I slowly got off of my bike and, minus some dizziness, actually didn’t feel that bad. My stomach wasn’t sloshing around (I was nervous about this considering all I was really doing was drinking water and Gatorade on the bike since anything else made me throw up) and my legs weren’t even tired. I made it to the (super crowded) changing tent and got things situated since I was going to at least start this run!
3:25:00 (7:50 pace)
2nd fastest F30-34, 27th Female, 186th overall
I have to give a HUGE shoutout to Ryan here for getting me in SUCH good run shape. Because I was in my best run shape since 2014, running 7:30s was “easy” and in the lower heart rate zones. This would prove to be incredibly important during the run portion of this race.
Ryan and I usually see each other as he’s heading up Palani Hill (mile 10-ish) and I’m heading out on the run. I wasn’t really sure if I’d see him this year after having such a bad bike, but knew I’d see my parents at some point on Ali’i. Right after mile 1, there they were. As soon as I saw them, I asked how Ryan was doing. And as soon as they told me he was doing well (but had already passed by), I started crying. All I wanted in that moment was to see him. I was happy he was doing well (spoiler alert: my parents lied as Ryan was having just as rough of a day as I was!) but just wanted to tell him he’d be waiting longer for me than normal at the finish line.
My parents got me moving again and many spectators who had seen me crying were super encouraging and got those tears off of my face rather quickly. A few other athletes that were spectating tried motivating me (“C’mon Jacqui, use that run and go catch those girls!”) but anytime I dipped below 7:00 pace, my body would again shut down. It’s like because I couldn’t breathe out of my nose, my mouth could only handle so much breathing or something.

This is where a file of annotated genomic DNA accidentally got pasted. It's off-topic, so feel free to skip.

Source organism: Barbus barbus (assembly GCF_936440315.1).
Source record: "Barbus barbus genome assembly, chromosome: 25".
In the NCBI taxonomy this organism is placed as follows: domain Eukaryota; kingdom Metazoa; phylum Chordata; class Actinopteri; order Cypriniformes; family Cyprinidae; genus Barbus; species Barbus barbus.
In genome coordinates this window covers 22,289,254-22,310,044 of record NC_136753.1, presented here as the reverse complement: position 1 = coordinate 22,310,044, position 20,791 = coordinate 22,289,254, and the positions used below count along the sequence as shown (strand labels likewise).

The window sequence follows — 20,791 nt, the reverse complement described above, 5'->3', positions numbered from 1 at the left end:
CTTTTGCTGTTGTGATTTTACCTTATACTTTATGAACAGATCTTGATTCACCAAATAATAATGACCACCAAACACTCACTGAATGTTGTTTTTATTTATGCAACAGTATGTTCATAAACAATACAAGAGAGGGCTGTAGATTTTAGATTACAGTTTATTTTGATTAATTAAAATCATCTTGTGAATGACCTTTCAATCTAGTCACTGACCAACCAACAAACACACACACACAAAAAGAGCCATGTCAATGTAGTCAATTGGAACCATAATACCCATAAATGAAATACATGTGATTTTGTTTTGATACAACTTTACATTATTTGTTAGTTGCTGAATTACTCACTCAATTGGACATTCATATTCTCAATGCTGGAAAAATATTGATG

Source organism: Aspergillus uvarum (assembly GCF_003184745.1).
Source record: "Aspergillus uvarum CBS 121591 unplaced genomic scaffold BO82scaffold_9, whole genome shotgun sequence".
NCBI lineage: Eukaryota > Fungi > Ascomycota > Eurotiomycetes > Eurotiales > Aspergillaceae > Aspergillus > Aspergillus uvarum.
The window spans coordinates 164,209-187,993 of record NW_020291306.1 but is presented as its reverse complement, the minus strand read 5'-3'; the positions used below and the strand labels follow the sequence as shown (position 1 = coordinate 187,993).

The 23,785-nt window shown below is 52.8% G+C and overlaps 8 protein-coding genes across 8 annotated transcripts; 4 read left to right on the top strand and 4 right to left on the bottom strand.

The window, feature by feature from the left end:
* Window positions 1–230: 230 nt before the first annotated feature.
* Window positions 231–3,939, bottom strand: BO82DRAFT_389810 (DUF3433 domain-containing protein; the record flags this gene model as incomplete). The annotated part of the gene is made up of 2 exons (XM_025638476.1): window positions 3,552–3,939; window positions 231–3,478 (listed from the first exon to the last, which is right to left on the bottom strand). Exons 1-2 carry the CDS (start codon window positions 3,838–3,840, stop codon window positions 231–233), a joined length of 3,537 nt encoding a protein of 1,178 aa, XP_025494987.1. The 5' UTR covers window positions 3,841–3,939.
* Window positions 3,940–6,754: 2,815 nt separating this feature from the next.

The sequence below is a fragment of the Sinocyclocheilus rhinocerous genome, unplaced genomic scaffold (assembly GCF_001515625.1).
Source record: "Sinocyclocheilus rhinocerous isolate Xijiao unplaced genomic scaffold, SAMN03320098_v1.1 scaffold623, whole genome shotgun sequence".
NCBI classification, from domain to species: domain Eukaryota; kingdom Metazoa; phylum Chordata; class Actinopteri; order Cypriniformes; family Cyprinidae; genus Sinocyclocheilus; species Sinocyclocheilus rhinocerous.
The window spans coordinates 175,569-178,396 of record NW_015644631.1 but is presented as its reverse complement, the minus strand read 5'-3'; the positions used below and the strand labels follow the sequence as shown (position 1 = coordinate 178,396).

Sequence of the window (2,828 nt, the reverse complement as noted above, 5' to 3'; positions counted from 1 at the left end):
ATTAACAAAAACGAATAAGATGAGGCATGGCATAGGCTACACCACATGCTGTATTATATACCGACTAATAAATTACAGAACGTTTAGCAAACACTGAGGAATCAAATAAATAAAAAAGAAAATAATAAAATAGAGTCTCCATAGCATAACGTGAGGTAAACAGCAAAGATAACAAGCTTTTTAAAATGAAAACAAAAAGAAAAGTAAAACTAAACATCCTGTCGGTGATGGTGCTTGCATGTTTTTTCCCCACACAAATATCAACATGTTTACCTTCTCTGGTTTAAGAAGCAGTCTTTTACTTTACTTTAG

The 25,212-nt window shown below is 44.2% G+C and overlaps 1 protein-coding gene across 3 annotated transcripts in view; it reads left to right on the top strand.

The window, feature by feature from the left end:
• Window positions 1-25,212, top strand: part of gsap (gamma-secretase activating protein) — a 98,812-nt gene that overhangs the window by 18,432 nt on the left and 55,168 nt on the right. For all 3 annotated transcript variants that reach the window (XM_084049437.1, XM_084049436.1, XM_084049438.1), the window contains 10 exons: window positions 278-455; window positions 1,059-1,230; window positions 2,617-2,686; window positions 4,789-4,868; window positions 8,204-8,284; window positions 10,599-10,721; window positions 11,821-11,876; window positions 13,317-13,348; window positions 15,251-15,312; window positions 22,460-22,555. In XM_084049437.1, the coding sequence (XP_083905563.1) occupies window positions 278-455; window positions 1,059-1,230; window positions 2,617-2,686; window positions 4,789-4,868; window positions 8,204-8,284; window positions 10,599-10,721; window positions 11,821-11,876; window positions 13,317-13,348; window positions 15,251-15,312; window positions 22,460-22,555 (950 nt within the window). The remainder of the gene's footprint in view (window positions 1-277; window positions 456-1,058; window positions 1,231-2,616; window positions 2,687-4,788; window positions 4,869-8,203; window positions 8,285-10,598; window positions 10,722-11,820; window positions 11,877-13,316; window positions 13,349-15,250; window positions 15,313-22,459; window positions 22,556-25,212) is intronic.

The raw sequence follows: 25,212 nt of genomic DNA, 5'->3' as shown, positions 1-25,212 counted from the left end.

SPLITS through mile 10
7:21, 9:06 (stopped by my parents), 7:30, 7:26, 7:25, 7:13, 7:13, 7:29, 7:24, 7:33.
Fortunately for me, running 7:30s wasn’t as taxing on my heart rate as trying to push anything over 160watts on the bike. My legs felt AMAZING (probably because I didn’t do much on the bike!) and it KILLED me to not be able to run fast.
Every year, even back in 2015 when I was running on a torn plantar, I run up Palani Hill. SO many people walk there but the crowd just goes NUTS when they see people running up it. This year, I made it maybe 5 steps before feeling like I could barely breathe…and started to walk. I became frustrated that once again my body was shutting down and limiting me…and then I saw Jan Frodeno. You know, the guy who won this thing in 2015 and 2016. He was WALKING down Palani Hill. And cheering for me and the other athletes going up Palani. I realized after seeing Jan that just simply crossing the finish line at the Ironman World Championships is an honor and that I must keep pushing on and simply do whatever my body would allow at this point.
At this point, I decided to start counting the girls in my age group (ya gotta do something to pass the time!). I assumed I had probably missed 1-2 already, so by the time I hit the turnaround in the Energy Lab, I had only counted 8-9. I couldn’t believe that I had worked myself into top 10 already!
SPLITS through the Energy Lab entrance (10-16)
10:28 (Palani Hill walk sesh), 7:55, 7:31, 8:01, 7:50, 8:08.
Another girl in my age group was close behind me, as her significant other was on a bike and telling her that the top 5 girls were fading badly and she had a chance to move up to podium position. Hearing this got me SO excited but also a little bummed since I knew all I’d be able to push were 7:15s at the best. But hey, it’s Kona, and anything can happen!
I had to make a pit stop in a porta potty, but otherwise had a rather uneventful last 10k. I put my head down, fueled through the aide stations, and reminded myself that I’d be reunited with Ryan at the finish line of our 5th Ironman World Championships soon.
SPLITS miles 17-finish
7:37, 7:24, 7:55, 8:04, 7:51, 7:50, 8:40 (bathroom), 7:56, 8:15, 6:43 (down Palani), 1:00 (0.2)
So a huge mahalo to everyone who got me across the finish line on October 14th. Any other year, I would have been THRILLED to finish 6th in my age group. This year, knowing how well-prepared I was, being limited by something out of my control really took a toll on me mentally, physically, emotionally, and spiritually. But to come home to everyone still proud of me means the world.
Up next: TBD.